Why You Shoudn’t Use Akismet

Do you run a WordPress blog? If so, you’ll be well aware of ‘comment spam’ which will commence almost simultaneously with your site’s initiation.  Indeed, spammers appear to uncannily locate your site even before Google does! To combat this annoyance, there are several plugins available to help alleviate this problem and Akismet is probably the best known as it comes already bundled with WordPress. Ignoring for the moment the ethical implication of combining a commercial service with an open source product, here are a few reasons why I don’t use Akismet:

 You rarely get anything for FREE!

Pricing of Akismet is my first concern. If your personal blog has no advertisements attached to it, then Akismet’s service is free – otherwise, you have to pay for it! But, the distinction between a ‘personal’ blog and a ‘professional’ blog is extremely vague and if you have a problem distinguishing between the two, you are advised to contact one of Akismet’s ‘Happiness Engineers.’ This nonsensical name in itself deters me from using their services!

Akismet’s pricing structure is here.

My second concern is performance. Akismet’s history of highlighting obvious spam is lamentable. You will still have to manually go through the comments and mark them, because of the false positives and this will be extremely time-consuming if your site is reasonably busy. Added to this, the amount of server and database resources it takes to run Akismet is disproportionate to the service’s performance and whilst they may have tweaked their product since this article was written, the issue still remains.

 Privacy Matters!

My third and most important concern is privacy. Akismet saves and stores IP addresses along with other information used by a commenter on your blog. Precisely what are Akismet doing with this information? If you read the section of their Privacy Policy entitled ‘Protection of Certain Personally-Identifying Information’ you will see that they reserve the right to share this information with whomever they like.

Are they selling information to third parties? Akismet claim they don’t do this, but their privacy policy doesn’t prevent them from doing so.  Are they sharing it with government agencies? Almost certainly they are, whether it is willingly or unintentionally shared, because under US law, companies can be ordered to share their data with the government and to also remain silent about their collusion. Alternatively, since the Edward Snowden and Russell Tice revelations, it is apparent that the government may just take the data and use it for whatever purpose they wish.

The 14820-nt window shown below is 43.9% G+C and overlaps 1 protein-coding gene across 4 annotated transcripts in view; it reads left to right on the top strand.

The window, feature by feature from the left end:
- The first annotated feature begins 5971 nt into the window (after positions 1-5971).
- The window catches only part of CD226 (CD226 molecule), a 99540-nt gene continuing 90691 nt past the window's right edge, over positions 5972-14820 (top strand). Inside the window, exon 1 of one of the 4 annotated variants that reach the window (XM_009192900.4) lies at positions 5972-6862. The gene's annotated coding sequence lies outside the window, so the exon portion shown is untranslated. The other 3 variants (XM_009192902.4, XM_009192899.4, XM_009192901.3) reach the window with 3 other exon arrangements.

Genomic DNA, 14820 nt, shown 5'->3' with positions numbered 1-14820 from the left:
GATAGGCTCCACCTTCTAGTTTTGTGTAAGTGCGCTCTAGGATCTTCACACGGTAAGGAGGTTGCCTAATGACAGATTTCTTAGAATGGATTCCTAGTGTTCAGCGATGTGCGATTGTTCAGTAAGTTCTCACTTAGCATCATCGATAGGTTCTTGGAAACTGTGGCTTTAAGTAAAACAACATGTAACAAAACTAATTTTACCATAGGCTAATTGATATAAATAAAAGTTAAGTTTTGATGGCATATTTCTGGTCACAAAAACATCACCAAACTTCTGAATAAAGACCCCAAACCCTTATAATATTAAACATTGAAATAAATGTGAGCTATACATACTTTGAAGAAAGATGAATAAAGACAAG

Both of these practises may cause you a serious problem as disclosing information to third parties is illegal in some jurisdictions and you may need to spend time updating your privacy policy if you use Akismet.

Click here to read an impressive article concerning the preservation of your privacy.

So, with a vague pricing policy, doubtful performance and serious privacy issues, why would you ever contemplate using Akismet?

 Alternatives to Akismet

One easy option is GASP.  This simply adds a checkbox to the comments form so that comments cannot be entered without first checking the box. I’ve tried it on a few blogs and it’s surprisingly effective for such a simple idea. This stops the robots from commenting at all. On the other hand, human spammers are still able to freely post spam.

Another choice is AntiSpam Bee. This performs a comparable function to Akismet without the false positives. It is also much less space-consuming on your database and after you uninstall it, it will even clean up after itself! Most importantly, it does not send your comments to third party servers where they are out of your control. This eliminates any privacy issues and keeps both you and your clients safe.

The combination of these two plugins has proven to be extremely effective in almost completely eliminating comment spam and they’re the obvious alternative to the questionable Akismet.



About daviswinn4625

No Comments

Leave a Comment